Revisiting Miles

As I was cleaning up after finishing up the mural portrait of Dorothy McDonald, the first female Chief in Alberta, who passed away on Remembrance Day 2005, I had a crazy idea.  I would use the back of my election signs to start a new series of portraits.  Hell, I have dozens and dozens of those, so my supply would never run out.

Then I spotted a pre-painted 16" x 25" piece of pine.  I knew immediately that it would serve as my next canvas.  Bear in mind that at this point, I had no inkling of what the subject might be.

That was when I went to my idea box, a treasure trove of images cut from magazines that sits to the left of where I am working right now.  I thumbed through the pile until I came upon an old clipping of a jazz trumpet legend.

I had painted this picture of Miles Davis about 15 years ago, a study in yellow, black and white if my memory serves me correctly.  Or maybe it was blue, black and white.  I'm not sure as I don't have a photograph of the piece.  It is with Dylan's mother's cousin somewhere in BC.

Seeing the photo caused a longing, to once again make Miles emerge from the canvas, only this time it would be a study in colour, and instead of a traditional muslin canvas it would be a piece of laminated pine.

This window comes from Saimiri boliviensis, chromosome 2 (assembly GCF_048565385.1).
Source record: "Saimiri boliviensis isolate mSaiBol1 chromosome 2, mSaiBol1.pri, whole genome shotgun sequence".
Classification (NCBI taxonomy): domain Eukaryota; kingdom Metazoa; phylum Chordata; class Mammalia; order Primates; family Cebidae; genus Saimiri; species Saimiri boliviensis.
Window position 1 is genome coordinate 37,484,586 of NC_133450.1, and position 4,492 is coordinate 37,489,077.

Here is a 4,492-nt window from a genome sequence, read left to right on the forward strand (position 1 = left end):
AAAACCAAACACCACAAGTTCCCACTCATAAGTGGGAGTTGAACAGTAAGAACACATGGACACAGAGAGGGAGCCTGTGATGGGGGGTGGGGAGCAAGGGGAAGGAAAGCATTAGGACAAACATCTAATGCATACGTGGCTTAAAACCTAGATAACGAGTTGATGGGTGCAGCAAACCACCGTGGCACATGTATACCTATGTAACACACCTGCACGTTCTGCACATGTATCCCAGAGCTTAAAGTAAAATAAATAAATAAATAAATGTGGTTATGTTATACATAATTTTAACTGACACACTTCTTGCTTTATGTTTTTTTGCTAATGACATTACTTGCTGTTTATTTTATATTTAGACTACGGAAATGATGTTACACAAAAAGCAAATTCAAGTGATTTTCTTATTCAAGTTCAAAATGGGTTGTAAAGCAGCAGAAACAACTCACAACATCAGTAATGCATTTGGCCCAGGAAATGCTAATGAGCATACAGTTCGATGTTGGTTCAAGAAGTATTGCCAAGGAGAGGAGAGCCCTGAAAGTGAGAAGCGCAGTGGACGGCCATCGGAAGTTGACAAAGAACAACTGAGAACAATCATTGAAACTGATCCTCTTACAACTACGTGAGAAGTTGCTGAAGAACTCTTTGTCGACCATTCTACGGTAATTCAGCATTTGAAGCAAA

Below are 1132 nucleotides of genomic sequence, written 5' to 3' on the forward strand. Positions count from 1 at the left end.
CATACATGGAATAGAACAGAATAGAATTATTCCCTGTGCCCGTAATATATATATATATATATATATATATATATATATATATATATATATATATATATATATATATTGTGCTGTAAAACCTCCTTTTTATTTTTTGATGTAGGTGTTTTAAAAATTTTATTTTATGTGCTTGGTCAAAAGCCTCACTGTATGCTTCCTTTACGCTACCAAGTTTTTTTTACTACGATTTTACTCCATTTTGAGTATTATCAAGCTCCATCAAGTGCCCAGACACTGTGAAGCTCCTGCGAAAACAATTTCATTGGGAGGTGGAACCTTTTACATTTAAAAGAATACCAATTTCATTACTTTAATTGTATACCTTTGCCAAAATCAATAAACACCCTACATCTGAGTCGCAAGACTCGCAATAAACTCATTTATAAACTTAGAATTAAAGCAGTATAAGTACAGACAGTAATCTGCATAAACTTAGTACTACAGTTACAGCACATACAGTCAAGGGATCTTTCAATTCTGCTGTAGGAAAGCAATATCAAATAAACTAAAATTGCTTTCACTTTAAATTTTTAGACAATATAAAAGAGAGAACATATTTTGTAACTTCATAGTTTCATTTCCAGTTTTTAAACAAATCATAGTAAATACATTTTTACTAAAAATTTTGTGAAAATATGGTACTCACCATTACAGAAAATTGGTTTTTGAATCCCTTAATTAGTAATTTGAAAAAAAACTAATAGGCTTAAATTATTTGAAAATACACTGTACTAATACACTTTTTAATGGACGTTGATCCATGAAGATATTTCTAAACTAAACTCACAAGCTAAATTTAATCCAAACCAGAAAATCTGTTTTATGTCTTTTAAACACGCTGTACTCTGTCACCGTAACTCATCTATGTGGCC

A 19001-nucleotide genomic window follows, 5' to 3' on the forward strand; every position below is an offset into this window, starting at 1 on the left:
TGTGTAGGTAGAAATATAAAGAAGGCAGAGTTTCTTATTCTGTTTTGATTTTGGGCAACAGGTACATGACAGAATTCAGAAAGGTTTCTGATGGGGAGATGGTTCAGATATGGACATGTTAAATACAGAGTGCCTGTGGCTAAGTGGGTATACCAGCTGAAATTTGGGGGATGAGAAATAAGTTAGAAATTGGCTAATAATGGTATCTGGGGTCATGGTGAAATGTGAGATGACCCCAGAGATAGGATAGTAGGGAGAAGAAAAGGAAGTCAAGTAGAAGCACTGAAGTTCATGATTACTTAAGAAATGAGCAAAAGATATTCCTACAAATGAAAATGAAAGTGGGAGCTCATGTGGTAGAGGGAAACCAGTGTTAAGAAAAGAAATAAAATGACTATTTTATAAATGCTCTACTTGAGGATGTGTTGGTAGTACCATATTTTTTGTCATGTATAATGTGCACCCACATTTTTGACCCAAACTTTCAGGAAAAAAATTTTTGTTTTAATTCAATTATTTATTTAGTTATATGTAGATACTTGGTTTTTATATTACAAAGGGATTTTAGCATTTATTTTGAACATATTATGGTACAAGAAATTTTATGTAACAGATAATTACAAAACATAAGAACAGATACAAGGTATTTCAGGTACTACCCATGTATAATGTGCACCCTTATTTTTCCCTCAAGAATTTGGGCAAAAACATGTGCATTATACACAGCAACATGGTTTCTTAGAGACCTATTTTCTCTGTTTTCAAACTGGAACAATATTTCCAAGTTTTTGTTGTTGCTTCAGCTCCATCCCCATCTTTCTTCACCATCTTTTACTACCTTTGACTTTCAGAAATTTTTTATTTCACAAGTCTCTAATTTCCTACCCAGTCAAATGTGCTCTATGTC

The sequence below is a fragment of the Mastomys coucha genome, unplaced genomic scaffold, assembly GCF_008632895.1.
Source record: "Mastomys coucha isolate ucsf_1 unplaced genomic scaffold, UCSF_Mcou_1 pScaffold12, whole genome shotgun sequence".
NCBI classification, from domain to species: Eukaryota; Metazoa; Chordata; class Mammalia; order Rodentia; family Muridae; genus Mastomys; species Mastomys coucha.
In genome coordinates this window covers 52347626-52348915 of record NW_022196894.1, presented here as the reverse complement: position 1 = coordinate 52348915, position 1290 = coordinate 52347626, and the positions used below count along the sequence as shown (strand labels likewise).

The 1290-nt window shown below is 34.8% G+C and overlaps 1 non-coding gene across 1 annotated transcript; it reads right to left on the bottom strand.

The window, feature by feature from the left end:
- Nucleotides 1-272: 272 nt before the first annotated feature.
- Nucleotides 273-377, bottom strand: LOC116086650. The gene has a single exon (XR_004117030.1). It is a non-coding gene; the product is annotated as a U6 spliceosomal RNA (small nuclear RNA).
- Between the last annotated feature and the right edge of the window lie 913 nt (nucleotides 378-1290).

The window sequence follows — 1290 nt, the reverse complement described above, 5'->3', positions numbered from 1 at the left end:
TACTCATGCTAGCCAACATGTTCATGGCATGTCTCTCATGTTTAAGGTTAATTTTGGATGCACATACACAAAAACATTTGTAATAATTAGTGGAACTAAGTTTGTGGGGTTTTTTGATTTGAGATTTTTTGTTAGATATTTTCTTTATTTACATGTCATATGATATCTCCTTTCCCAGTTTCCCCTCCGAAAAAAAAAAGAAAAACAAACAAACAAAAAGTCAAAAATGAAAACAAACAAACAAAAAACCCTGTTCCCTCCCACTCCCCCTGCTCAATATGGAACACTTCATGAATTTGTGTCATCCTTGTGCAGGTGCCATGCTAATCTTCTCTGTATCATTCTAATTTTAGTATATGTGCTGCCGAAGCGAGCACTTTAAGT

I set up my easel on the deck, sketched out the fingers and facial features, then started adding yellow, then orange, then purple, green, red, turquoise and black.

Sweeps, dabs, splatters all combined to produce a pretty interesting study.  It took all of three hours to get to the point where I was ready to add my signature - one of the quickest paintings I have ever done.

Miles is up above our fireplace, where he'll stay until September when Claude comes back to town to pick him up.

"That's the one I want," wrote Claude on Facebook after seeing the finished product.  He's had a standing request for one of paintings for several years now, waiting for the right one to come along.

I go through creative spurts like this on an infrequent basis.  They typically happen after a significant loss or trauma.  I wonder if my long period of professional uncertainty was my muse this time around?  Maybe it was leaving Keyano College after 15 years or finishing my time at the Arts Council.  Whatever the case, the inspiration has significantly struck and I'll keep painting as long as the spirit moves me to do so.


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